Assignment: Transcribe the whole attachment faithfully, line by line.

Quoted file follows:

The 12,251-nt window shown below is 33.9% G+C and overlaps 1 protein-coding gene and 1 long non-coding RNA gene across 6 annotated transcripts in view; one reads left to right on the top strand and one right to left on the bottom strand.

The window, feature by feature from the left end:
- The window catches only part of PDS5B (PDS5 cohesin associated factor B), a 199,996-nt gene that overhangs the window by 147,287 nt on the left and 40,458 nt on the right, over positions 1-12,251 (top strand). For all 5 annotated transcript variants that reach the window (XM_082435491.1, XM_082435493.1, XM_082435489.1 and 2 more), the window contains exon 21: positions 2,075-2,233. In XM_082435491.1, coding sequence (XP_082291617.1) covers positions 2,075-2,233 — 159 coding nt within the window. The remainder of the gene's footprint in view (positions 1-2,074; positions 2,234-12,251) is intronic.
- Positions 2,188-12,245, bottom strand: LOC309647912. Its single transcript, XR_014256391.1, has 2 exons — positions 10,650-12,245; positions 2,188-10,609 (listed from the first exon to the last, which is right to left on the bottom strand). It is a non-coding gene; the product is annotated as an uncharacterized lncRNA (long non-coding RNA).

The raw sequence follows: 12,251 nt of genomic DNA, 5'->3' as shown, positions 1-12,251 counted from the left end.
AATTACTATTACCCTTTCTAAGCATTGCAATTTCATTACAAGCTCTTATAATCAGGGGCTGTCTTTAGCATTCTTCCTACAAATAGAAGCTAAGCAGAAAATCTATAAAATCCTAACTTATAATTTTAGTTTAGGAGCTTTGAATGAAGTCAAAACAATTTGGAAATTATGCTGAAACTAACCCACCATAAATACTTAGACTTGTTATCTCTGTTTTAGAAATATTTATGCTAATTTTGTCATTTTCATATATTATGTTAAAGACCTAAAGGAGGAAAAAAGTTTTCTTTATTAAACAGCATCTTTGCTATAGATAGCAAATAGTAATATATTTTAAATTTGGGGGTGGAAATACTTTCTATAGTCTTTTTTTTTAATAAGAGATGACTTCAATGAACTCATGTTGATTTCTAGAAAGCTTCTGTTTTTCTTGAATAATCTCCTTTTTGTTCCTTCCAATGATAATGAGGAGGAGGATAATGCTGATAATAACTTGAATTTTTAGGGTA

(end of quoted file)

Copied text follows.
The 12,251-nt window shown below is 33.9% G+C and overlaps 1 protein-coding gene and 1 long non-coding RNA gene across 6 annotated transcripts in view; one reads left to right on the top strand and one right to left on the bottom strand.

The window, feature by feature from the left end:
- The window catches only part of PDS5B (PDS5 cohesin associated factor B), a 199,996-nt gene that overhangs the window by 147,287 nt on the left and 40,458 nt on the right, over positions 1-12,251 (top strand). For all 5 annotated transcript variants that reach the window (XM_082435491.1, XM_082435493.1, XM_082435489.1 and 2 more), the window contains exon 21: positions 2,075-2,233. In XM_082435491.1, coding sequence (XP_082291617.1) covers positions 2,075-2,233 — 159 coding nt within the window. The remainder of the gene's footprint in view (positions 1-2,074; positions 2,234-12,251) is intronic.
- Positions 2,188-12,245, bottom strand: LOC309647912. Its single transcript, XR_014256391.1, has 2 exons — positions 10,650-12,245; positions 2,188-10,609 (listed from the first exon to the last, which is right to left on the bottom strand). It is a non-coding gene; the product is annotated as an uncharacterized lncRNA (long non-coding RNA).

The raw sequence follows: 12,251 nt of genomic DNA, 5'->3' as shown, positions 1-12,251 counted from the left end.
AATTACTATTACCCTTTCTAAGCATTGCAATTTCATTACAAGCTCTTATAATCAGGGGCTGTCTTTAGCATTCTTCCTACAAATAGAAGCTAAGCAGAAAATCTATAAAATCCTAACTTATAATTTTAGTTTAGGAGCTTTGAATGAAGTCAAAACAATTTGGAAATTATGCTGAAACTAACCCACCATAAATACTTAGACTTGTTATCTCTGTTTTAGAAATATTTATGCTAATTTTGTCATTTTCATATATTATGTTAAAGACCTAAAGGAGGAAAAAAGTTTTCTTTATTAAACAGCATCTTTGCTATAGATAGCAAATAGTAATATATTTTAAATTTGGGGGTGGAAATACTTTCTATAGTCTTTTTTTTTAATAAGAGATGACTTCAATGAACTCATGTTGATTTCTAGAAAGCTTCTGTTTTTCTTGAATAATCTCCTTTTTGTTCCTTCCAATGATAATGAGGAGGAGGATAATGCTGATAATAACTTGAATTTTTAGGGTA